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Re: Software Patents

From: Bruce Lewis
Subject: Re: Software Patents
Date: 20 Jun 2007 15:49:27 -0400
User-agent: Gnus/5.09 (Gnus v5.9.0) Emacs/21.4 (Lee Hollaar) writes:

> In article <> Bruce Lewis 
> <> writes:
> >Yes, but if Congress declines this invitation, then one should assume
> >that the Supreme Court's opinion that software is not patentable is
> >good-enough law.
> The Supreme Court *never* said that.  Even in _Benson_, the Court said:

You say "Even in Benson."  Are you implying that Benson was the most
definitive ruling against software patents, and that subsequent rulings
left more loopholes?  I do not think that is the case.  I think Benson,
Flook and Diehr all carry one consistent message.

>     It is said that the decision precludes a patent for any program
>     servicing a computer. We do not so hold.
> 409 U.S. at 71.

They did not so hold because that was not the question before them.  The
question was whether the particular BCD patent before them was a
"process" according to statute, and they held that it wasn't.  Their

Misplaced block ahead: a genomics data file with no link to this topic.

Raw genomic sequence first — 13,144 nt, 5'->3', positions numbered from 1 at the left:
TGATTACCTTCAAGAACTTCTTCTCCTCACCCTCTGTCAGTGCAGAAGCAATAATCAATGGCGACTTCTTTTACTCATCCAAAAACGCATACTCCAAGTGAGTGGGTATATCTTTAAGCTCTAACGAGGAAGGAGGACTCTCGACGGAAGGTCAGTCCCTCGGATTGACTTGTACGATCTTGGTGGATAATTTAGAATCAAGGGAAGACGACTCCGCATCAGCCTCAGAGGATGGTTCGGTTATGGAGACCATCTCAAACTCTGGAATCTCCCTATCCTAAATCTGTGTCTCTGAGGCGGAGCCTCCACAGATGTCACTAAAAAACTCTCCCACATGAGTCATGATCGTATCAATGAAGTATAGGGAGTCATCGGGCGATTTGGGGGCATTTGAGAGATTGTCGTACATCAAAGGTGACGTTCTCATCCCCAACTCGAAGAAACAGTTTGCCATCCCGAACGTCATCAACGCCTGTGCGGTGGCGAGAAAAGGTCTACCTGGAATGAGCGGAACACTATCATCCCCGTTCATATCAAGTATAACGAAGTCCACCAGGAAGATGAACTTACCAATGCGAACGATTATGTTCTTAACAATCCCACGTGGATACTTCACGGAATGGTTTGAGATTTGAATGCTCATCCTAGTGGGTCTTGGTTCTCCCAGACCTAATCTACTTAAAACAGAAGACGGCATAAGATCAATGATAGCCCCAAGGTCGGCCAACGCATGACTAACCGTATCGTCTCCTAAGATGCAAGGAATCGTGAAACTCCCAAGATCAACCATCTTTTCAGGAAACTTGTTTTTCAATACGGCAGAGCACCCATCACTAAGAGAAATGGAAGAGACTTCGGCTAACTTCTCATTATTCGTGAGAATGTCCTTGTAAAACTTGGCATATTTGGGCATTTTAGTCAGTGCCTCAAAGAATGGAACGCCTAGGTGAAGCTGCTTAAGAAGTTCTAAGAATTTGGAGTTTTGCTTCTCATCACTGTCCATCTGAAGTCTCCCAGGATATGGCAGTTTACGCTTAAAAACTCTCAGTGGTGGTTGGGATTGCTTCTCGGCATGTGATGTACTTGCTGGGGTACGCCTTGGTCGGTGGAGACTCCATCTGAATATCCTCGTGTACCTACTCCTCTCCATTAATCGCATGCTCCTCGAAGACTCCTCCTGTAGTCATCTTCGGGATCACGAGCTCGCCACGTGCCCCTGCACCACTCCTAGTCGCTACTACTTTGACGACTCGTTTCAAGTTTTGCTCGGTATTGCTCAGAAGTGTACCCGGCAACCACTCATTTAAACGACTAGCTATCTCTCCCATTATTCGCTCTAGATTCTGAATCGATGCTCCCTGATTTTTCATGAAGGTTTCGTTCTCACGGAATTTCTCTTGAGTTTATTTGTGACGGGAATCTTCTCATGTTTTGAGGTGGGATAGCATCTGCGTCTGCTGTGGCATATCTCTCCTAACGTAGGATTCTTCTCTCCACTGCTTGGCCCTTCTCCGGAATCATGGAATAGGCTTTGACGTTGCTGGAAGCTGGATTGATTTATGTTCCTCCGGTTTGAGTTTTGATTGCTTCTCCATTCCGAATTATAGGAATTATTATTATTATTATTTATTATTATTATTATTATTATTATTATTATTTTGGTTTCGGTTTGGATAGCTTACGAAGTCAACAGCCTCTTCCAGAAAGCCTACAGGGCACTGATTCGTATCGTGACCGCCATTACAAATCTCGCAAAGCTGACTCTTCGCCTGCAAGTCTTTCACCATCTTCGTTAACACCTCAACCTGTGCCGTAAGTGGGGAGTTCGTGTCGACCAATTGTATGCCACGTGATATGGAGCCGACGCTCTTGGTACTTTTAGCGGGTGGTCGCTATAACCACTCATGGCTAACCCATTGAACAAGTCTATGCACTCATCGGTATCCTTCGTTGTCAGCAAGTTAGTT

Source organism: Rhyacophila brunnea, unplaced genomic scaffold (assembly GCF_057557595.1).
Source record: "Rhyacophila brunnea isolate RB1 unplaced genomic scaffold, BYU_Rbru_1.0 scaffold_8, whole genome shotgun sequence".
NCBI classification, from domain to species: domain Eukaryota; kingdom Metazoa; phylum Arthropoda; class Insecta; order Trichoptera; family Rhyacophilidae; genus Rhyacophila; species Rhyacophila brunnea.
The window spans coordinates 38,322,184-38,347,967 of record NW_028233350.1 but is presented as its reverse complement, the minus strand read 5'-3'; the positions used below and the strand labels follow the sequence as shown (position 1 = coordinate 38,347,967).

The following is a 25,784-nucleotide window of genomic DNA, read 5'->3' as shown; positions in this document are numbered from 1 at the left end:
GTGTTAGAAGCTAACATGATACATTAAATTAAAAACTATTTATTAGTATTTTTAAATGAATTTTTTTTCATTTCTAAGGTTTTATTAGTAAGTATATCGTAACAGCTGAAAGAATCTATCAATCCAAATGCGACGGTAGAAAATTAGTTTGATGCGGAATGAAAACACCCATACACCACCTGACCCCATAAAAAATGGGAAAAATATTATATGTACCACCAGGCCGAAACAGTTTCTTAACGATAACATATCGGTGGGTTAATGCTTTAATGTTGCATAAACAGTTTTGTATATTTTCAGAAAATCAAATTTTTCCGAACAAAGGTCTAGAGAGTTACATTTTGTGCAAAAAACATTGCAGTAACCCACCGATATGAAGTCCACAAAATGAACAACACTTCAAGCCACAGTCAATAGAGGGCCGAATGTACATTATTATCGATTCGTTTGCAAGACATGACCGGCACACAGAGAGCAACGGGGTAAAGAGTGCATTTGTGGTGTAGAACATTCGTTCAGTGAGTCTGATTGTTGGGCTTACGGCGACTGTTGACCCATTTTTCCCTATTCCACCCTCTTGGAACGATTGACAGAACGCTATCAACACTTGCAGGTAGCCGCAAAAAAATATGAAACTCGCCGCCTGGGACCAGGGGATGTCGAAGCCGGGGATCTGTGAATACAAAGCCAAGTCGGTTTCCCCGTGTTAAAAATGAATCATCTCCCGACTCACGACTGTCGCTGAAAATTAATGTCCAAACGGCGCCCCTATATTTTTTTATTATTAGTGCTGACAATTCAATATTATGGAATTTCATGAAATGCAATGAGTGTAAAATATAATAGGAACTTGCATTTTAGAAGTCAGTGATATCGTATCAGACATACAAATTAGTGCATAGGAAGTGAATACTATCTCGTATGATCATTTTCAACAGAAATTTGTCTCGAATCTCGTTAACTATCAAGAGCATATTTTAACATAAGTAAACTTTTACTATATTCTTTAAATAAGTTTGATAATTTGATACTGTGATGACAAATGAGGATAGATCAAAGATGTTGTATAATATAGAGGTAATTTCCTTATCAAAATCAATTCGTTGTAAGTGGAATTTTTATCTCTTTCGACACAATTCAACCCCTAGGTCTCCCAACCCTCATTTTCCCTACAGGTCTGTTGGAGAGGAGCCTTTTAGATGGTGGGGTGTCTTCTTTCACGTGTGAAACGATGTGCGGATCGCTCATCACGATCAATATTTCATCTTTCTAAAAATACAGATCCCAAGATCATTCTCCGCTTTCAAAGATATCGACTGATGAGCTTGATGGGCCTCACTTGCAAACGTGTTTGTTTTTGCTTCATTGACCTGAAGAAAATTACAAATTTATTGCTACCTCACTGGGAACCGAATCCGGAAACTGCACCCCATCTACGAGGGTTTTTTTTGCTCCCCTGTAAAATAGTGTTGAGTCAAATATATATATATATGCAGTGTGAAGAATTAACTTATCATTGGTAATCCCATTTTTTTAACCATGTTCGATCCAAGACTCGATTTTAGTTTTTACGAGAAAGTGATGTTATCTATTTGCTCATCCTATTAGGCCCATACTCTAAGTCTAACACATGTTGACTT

reasoning in answering this question has generally led people to believe
that any "generalized formulation for programs to solve mathematical
problems of converting one form of numerical representation to another"
is not patentable, i.e. algorithms for general-purpose digital computers
are not patentable, but programs for special-purpose specific computers
might be.  Every "software patent" example I've seen come up in online
discussions, including, has been of the former type.

In Parker v. Flook the court clarified that you couldn't patent an
algorithm by drafting a claim with non-novel elements that weren't
algorithms would not make it patentable.

In Diamond v. Diehr they explained the law the same way, but said the
patent was good because there were non-algorithm parts of the invention
that were novel, and interactions between the computer and the rest of
the system that were novel.

They didn't always say that you need to look at the non-software parts
of the invention and the ways software and non-software parts are
combined.  More frequently they said you need to look at the invention
"as a whole".  Of course, this latter wording is open to various
interpretations, including ones that turn Benson and Flook on their
ear.  That's the way software patent advocates always read it.  However,
there isn't any indication that the court intended to overturn its

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